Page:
WorldNetDaily: The CIA's Richard Mellon Scaife Ostensibly Goes LIBERAL

Scaife Endorses 'Marines-are-Killers' Murtha
'Right-wing conspiracy' leader pushes congressman who called constituents racists
October 30, 2008
© 2008 WorldNetDaily

WASHINGTON – Richard Mellon Scaife, formerly No. 1 on Bill Clinton's enemies list as the so-called "marionette" of the "vast right-wing conspiracy," has chosen to endorse Pennsylvania Democrat Congressman John Murtha, who infamously declared U.S. Marines in Haditha, Iraq, were cold-blooded killers and in recent days called his constituents "racist."

Scaife, who personally funded many of the investigations of the Clinton administration that led to the president's impeachment, used his Pittsburgh Tribune-Review newspaper to express support for Murtha.

"Mr. Murtha, seeking his 18th House term, has become a lot of people's favorite whipping boy. Just this month, he was eviscerated for – GASP! – confirming there are racists and rednecks in our midst. And his sharp words following the Haditha killings in Iraq might not have been the most artful but they certainly did force a change in basic tactics, as did his call for U.S. forces to leave Iraq. The military still has no better champion. It's no contest. Re-elect Jack Murtha," the editorial in the newspaper said.

Murtha is facing a challenge in the state's 12th Congressional District from Republican Bill Russell.

Murtha, who recently called constituents in his western Pennsylvania town "racist" because Barack Obama may not win big there, later explained his use of "racist," saying he meant only that skin color will be a factor in the race between Obama and Sen. John McCain.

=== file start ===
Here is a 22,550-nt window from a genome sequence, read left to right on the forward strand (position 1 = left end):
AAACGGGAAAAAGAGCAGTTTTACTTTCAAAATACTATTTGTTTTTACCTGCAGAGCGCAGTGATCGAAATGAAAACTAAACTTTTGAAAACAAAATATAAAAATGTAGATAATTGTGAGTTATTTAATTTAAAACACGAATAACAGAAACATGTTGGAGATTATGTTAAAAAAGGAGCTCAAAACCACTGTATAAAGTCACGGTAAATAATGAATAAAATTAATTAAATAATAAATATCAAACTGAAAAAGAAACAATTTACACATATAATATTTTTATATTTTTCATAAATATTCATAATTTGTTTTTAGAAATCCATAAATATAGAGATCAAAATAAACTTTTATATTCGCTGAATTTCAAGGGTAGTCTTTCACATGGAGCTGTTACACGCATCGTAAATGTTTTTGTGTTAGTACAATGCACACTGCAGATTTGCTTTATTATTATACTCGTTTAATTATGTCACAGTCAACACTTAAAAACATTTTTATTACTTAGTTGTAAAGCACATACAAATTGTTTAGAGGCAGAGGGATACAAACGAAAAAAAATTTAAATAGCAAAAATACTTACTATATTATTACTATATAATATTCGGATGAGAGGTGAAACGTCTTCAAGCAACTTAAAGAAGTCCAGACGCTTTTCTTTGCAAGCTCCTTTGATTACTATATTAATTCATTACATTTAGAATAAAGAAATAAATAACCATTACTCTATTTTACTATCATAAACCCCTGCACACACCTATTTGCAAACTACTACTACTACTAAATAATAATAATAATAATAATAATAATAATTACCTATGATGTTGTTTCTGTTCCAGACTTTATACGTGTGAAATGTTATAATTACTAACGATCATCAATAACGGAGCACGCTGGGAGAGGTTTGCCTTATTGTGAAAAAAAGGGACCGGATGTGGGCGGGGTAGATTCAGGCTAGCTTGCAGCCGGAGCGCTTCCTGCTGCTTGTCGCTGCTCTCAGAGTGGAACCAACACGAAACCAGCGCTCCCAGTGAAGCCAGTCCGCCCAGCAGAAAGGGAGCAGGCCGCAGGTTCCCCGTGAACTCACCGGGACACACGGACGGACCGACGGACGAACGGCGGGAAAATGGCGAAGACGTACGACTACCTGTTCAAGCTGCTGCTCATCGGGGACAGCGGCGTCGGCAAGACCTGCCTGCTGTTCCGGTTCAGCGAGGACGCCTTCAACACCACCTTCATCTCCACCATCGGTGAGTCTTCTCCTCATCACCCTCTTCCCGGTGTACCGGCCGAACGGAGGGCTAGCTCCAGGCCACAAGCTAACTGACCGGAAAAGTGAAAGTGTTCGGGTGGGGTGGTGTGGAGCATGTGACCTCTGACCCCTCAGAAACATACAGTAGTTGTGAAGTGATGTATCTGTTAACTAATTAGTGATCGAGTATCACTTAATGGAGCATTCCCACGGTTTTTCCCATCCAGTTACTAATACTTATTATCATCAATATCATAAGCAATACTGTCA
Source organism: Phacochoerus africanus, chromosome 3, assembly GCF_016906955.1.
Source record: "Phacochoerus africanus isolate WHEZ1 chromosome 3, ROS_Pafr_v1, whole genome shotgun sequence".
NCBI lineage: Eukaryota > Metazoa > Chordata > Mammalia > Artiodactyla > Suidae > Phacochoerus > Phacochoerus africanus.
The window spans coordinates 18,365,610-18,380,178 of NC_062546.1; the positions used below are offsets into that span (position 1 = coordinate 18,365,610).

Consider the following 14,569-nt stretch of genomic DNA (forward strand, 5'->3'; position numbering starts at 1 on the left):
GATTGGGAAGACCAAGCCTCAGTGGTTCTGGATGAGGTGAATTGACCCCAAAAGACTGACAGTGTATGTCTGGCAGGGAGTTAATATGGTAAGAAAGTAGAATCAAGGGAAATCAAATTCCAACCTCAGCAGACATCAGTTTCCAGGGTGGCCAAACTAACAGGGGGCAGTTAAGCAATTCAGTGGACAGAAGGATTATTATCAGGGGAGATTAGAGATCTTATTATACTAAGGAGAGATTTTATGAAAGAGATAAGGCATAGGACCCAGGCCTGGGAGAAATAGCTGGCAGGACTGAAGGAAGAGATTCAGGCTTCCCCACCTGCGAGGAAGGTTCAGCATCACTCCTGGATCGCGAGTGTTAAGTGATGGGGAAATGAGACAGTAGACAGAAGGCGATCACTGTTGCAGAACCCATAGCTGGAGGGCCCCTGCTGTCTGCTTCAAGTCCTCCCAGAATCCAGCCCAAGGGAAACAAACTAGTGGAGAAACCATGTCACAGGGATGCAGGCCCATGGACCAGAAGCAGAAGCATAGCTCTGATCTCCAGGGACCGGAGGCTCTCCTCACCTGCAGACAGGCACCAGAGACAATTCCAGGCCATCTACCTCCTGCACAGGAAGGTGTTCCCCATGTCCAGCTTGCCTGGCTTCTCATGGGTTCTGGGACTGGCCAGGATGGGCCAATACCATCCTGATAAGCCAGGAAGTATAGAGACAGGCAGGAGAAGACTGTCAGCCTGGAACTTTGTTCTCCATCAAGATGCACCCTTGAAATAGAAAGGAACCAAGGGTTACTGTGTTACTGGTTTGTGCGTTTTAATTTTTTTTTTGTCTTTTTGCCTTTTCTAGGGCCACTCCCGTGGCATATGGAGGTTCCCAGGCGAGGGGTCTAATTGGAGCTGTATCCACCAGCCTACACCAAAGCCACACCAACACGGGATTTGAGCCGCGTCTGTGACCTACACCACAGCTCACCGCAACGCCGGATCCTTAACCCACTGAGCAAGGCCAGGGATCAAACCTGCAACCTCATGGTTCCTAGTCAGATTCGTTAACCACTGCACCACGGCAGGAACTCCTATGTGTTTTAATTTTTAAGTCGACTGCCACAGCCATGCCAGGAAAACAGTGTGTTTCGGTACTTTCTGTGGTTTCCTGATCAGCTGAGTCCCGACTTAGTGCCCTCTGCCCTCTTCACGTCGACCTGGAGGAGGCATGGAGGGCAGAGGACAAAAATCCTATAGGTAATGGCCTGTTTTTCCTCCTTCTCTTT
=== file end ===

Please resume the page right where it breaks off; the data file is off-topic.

He also called individuals living in that region "rednecks."

Murtha is being sued by one of the Marines cleared of charges after he publicly accused them of being murderers in a firefight with insurgents in Iraq. Eight Marines were charged for the firefight, and so far six have been cleared or had their charges dropped. The top officer involved, Lt. Col. Jeffrey Chessani, also was cleared of charges, but the government is attempting to re-try the case. The last case still remains to be heard.

The choice of Murtha was not entirely unexpected, given the recent endorsements of the newspaper. Just months ago, Scaife, who also is a principle owner of, declared how impressed he was with Hillary Clinton.

"Her meeting and her remarks during it changed my mind about her," Scaife wrote.

There is little question that when then-first lady Hillary Clinton famously lashed out at foes as a "vast, right-wing conspiracy," Scaife was one of the people on her mind. It was Scaife, an heir to fortunes made in banking, oil and aluminum, who subsidized the Pittsburgh Tribune-Review and underwrote countless conservative and Republican causes – including "the Arkansas Project," specifically designed to expose Clinton scandals.

But this is now.

Scaife has joined the anti-war movement, directing his newspaper in 2007 to call for an immediate withdrawal from Iraq, and watching another of his media prizes,, embrace Clinton with a surprisingly friendly interview about his new book, "Giving: How Each of Us Can Change the World."

It is nearly impossible to overstate the antagonism that existed between Scaife and Clinton throughout the 1990s.